By George Monnier, Founding Partner Stellar Auto Loans
How great would it be to have a crystal ball that accurately predicts the future? What might it foresee when it comes to strategic planning and budgeting for auto lending in 2020?
Available on the market are a myriad of “future analytic” programs that predict tomorrow’s business world with reasonable accuracy. But as to the extended future, that accuracy diminishes rapidly. Lending for automobile purchases involve some level of risk. Every credit union tries to establish best practices to help ensure a member’s reliability to pay back loans. And, there are many models to consider today:
The objective is for the reward of income to outweigh the risk of loss due to lack of reimbursement and sound equity in auto lending.
So much emphasis is put into credit worthiness and sound repayment that a primary part of the overall equation is being ignored. That is: How to get more dollars of profit from these members to help offset the risk of loss, especially in a marginally-squeezed, automotive lending world.
Credit Unions must take a long term look at their auto loan portfolio mix — even beyond 2020 budget planning. They need to not just rely on any new loan, but also focus on increasing their member mix to include long-term relationships. One of our credit union lending partner’s Vice President of Lending likes to point out the need to “not just rely on loaners but increase their member mix to include lifers.” After all, “lifers” use their credit union as their PFI (Primary Financial Institution). They look at the credit union as a resource, not just for their current loan, but more likely for future financial services and guidance as well.
Currently, many credit unions have a large part of their loan portfolio dedicated to indirect lending. With dealerships demanding more, margins are continually being squeezed, while risk continues to grow. The risk is not only on the quality of the loan but comes with more potential legal issues as well — in which the financial institution could be held culpable.1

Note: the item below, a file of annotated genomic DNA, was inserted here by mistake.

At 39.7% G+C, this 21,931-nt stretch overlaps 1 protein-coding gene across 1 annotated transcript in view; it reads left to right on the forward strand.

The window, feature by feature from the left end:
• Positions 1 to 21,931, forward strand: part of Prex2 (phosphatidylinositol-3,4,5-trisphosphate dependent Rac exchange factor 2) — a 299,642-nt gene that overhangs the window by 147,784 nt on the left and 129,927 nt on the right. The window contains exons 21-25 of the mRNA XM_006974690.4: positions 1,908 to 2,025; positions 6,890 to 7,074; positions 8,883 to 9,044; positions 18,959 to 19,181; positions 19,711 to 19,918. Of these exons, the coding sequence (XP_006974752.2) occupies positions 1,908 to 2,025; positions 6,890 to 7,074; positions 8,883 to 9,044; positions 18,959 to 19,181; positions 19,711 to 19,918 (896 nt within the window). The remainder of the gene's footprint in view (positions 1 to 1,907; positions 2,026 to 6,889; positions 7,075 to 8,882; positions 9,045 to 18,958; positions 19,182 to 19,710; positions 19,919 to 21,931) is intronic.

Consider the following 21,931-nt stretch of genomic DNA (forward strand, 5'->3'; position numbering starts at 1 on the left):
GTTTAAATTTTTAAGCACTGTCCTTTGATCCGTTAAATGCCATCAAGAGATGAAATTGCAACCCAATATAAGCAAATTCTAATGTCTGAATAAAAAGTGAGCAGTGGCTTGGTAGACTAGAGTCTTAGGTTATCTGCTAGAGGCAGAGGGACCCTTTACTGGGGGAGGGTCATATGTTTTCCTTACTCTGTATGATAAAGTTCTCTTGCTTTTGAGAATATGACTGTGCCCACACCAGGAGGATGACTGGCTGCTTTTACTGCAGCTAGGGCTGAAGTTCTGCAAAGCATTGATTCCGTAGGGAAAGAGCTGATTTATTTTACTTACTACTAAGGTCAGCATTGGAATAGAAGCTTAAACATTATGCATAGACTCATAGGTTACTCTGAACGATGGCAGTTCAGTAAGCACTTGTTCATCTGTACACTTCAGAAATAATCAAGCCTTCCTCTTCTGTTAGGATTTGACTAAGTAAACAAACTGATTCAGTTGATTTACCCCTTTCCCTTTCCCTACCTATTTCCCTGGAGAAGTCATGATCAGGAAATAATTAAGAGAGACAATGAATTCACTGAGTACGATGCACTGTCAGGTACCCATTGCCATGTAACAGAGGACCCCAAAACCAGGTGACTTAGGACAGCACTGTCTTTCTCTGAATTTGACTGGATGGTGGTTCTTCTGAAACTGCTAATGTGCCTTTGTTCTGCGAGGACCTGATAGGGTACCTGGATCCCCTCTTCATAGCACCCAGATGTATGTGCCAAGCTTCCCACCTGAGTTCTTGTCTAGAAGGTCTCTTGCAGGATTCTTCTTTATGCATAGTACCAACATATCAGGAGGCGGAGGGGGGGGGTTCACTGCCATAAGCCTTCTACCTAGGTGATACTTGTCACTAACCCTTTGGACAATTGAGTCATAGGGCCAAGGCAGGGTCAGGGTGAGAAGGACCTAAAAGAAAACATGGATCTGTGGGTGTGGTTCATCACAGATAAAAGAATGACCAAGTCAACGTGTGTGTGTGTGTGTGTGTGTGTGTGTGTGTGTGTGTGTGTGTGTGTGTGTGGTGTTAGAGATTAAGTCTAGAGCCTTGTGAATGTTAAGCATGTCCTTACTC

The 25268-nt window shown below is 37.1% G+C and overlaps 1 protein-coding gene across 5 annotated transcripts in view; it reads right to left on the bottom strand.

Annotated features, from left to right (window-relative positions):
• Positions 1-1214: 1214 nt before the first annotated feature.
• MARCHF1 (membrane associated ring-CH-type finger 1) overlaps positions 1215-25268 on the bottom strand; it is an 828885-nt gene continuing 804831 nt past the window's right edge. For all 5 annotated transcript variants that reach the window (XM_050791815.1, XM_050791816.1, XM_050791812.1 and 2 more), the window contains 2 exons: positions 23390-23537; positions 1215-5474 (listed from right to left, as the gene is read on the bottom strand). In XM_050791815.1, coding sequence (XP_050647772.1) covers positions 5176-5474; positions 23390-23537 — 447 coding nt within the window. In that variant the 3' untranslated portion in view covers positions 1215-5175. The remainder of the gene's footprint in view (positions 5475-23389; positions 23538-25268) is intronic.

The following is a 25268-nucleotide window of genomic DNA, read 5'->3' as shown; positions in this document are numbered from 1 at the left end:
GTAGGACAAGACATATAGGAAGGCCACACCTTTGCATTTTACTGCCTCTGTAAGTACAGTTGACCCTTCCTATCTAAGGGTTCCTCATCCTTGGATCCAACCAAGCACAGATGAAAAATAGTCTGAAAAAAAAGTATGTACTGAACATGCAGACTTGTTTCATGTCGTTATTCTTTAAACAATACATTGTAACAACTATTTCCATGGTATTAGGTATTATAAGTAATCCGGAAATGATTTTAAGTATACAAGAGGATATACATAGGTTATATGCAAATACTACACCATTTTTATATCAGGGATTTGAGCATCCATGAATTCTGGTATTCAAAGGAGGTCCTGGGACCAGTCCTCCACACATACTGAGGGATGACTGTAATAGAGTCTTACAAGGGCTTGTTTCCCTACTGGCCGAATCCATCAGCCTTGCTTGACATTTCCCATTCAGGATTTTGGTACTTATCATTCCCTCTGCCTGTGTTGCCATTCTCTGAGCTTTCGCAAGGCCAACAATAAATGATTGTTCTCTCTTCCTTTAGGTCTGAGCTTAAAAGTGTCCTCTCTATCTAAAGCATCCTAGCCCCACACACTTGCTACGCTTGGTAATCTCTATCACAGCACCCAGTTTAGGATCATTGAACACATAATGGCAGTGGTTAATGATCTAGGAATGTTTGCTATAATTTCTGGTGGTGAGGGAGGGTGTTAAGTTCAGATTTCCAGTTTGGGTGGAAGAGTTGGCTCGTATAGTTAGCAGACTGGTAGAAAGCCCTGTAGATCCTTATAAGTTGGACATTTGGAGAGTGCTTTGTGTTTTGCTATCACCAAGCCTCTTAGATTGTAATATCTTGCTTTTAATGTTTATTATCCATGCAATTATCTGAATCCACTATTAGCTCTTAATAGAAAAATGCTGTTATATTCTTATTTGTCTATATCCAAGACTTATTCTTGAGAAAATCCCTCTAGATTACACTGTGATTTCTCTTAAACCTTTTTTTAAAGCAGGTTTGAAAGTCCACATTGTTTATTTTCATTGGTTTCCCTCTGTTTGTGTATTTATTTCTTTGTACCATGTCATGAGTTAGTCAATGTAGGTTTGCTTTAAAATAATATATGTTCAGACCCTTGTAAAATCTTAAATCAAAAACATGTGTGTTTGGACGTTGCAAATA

In addition, nationally less than 5% of these “indirect loan” members have a second relationship (other than the member service fee) with the credit union.2 Without additional relationships, there is no additional revenue that can help balance the profit vs. loss associated with the new member.
Many credit unions are now trying to rebalance their loan portfolio with more direct loan relationships. Direct loans generate more cross-selling opportunities, which in turn, increases overall member profitability. This helps reduce the risk in a reduced margin world. Here at Stellar Auto Loans, our credit union partners are averaging an additional $411 in non-interest income from GAP, MBI, AD&D, loan insurance, etc. per loan.
NOTE: Our experience, in the auto recapture world, is 27% of these new members open a checking account. The checking account is the primary relationship most consumers have with their financial institution. Our clients have historically averaged $143.30 per year in net fee income from each checking account. Plus, an additional $91 yearly in debit card interchange.